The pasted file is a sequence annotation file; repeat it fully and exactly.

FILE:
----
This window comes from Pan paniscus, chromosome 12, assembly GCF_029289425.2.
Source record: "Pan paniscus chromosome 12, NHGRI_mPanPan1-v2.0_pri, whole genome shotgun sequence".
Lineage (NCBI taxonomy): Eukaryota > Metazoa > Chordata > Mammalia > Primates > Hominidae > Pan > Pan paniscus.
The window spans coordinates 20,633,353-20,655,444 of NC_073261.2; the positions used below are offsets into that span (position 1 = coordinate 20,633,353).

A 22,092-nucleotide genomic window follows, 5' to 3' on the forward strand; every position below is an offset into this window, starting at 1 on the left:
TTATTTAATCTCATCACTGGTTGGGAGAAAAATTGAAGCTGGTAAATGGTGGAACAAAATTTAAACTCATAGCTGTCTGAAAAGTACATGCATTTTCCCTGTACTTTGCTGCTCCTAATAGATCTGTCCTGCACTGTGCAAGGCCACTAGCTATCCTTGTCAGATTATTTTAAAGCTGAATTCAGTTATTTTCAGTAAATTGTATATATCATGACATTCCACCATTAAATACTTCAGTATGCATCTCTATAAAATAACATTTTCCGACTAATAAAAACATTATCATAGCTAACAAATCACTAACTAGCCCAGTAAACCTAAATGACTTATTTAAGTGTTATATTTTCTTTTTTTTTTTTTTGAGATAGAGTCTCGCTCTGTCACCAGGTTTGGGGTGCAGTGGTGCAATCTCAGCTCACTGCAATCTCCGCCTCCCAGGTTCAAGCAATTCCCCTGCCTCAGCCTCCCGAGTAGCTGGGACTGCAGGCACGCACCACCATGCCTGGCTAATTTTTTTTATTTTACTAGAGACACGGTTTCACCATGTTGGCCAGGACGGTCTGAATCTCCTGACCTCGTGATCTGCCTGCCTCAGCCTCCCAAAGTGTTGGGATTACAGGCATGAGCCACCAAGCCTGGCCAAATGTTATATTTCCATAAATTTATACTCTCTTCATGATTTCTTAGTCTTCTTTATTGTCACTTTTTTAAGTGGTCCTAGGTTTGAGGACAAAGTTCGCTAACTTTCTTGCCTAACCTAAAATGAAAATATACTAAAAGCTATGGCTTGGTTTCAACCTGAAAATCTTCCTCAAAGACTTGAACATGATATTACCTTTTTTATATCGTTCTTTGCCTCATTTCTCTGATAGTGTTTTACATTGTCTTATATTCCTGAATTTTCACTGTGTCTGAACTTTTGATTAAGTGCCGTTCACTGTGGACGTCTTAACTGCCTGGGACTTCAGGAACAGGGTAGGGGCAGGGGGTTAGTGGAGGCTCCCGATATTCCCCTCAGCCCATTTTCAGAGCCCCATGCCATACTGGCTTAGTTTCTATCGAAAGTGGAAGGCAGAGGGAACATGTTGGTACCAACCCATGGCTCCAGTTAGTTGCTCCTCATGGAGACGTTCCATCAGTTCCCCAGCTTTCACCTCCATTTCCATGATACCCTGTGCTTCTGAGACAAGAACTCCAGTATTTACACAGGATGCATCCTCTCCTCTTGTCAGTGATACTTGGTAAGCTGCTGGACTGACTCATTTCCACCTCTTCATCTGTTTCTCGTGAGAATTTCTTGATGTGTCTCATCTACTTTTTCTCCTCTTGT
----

This window comes from Pan paniscus, chromosome 12, assembly GCF_029289425.2.
Source record: "Pan paniscus chromosome 12, NHGRI_mPanPan1-v2.0_pri, whole genome shotgun sequence".
Lineage (NCBI taxonomy): Eukaryota > Metazoa > Chordata > Mammalia > Primates > Hominidae > Pan > Pan paniscus.
The window spans coordinates 20,633,353-20,655,444 of NC_073261.2; the positions used below are offsets into that span (position 1 = coordinate 20,633,353).

A 22,092-nucleotide genomic window follows, 5' to 3' on the forward strand; every position below is an offset into this window, starting at 1 on the left:
TTATTTAATCTCATCACTGGTTGGGAGAAAAATTGAAGCTGGTAAATGGTGGAACAAAATTTAAACTCATAGCTGTCTGAAAAGTACATGCATTTTCCCTGTACTTTGCTGCTCCTAATAGATCTGTCCTGCACTGTGCAAGGCCACTAGCTATCCTTGTCAGATTATTTTAAAGCTGAATTCAGTTATTTTCAGTAAATTGTATATATCATGACATTCCACCATTAAATACTTCAGTATGCATCTCTATAAAATAACATTTTCCGACTAATAAAAACATTATCATAGCTAACAAATCACTAACTAGCCCAGTAAACCTAAATGACTTATTTAAGTGTTATATTTTCTTTTTTTTTTTTTTGAGATAGAGTCTCGCTCTGTCACCAGGTTTGGGGTGCAGTGGTGCAATCTCAGCTCACTGCAATCTCCGCCTCCCAGGTTCAAGCAATTCCCCTGCCTCAGCCTCCCGAGTAGCTGGGACTGCAGGCACGCACCACCATGCCTGGCTAATTTTTTTTATTTTACTAGAGACACGGTTTCACCATGTTGGCCAGGACGGTCTGAATCTCCTGACCTCGTGATCTGCCTGCCTCAGCCTCCCAAAGTGTTGGGATTACAGGCATGAGCCACCAAGCCTGGCCAAATGTTATATTTCCATAAATTTATACTCTCTTCATGATTTCTTAGTCTTCTTTATTGTCACTTTTTTAAGTGGTCCTAGGTTTGAGGACAAAGTTCGCTAACTTTCTTGCCTAACCTAAAATGAAAATATACTAAAAGCTATGGCTTGGTTTCAACCTGAAAATCTTCCTCAAAGACTTGAACATGATATTACCTTTTTTATATCGTTCTTTGCCTCATTTCTCTGATAGTGTTTTACATTGTCTTATATTCCTGAATTTTCACTGTGTCTGAACTTTTGATTAAGTGCCGTTCACTGTGGACGTCTTAACTGCCTGGGACTTCAGGAACAGGGTAGGGGCAGGGGGTTAGTGGAGGCTCCCGATATTCCCCTCAGCCCATTTTCAGAGCCCCATGCCATACTGGCTTAGTTTCTATCGAAAGTGGAAGGCAGAGGGAACATGTTGGTACCAACCCATGGCTCCAGTTAGTTGCTCCTCATGGAGACGTTCCATCAGTTCCCCAGCTTTCACCTCCATTTCCATGATACCCTGTGCTTCTGAGACAAGAACTCCAGTATTTACACAGGATGCATCCTCTCCTCTTGTCAGTGATACTTGGTAAGCTGCTGGACTGACTCATTTCCACCTCTTCATCTGTTTCTCGTGAGAATTTCTTGATGTGTCTCATCTACTTTTTCTCCTCTTGT